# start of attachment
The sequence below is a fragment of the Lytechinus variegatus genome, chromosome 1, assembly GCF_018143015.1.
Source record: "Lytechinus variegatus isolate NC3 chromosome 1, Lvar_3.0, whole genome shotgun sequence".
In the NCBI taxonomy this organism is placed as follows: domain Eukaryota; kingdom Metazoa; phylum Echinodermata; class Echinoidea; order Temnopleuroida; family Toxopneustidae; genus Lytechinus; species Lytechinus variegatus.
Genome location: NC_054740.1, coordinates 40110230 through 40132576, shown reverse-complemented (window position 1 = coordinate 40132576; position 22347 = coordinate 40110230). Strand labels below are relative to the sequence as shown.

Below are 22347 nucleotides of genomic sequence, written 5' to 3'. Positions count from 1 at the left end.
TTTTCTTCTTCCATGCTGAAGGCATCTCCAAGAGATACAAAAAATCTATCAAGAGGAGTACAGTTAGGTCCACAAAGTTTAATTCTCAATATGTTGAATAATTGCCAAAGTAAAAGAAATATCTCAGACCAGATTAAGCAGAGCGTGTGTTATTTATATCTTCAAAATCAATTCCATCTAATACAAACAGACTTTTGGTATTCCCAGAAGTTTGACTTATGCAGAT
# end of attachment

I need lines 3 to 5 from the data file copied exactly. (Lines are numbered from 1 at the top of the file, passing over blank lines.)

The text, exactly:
In the NCBI taxonomy this organism is placed as follows: domain Eukaryota; kingdom Metazoa; phylum Echinodermata; class Echinoidea; order Temnopleuroida; family Toxopneustidae; genus Lytechinus; species Lytechinus variegatus.
Genome location: NC_054740.1, coordinates 40110230 through 40132576, shown reverse-complemented (window position 1 = coordinate 40132576; position 22347 = coordinate 40110230). Strand labels below are relative to the sequence as shown.

Below are 22347 nucleotides of genomic sequence, written 5' to 3'. Positions count from 1 at the left end.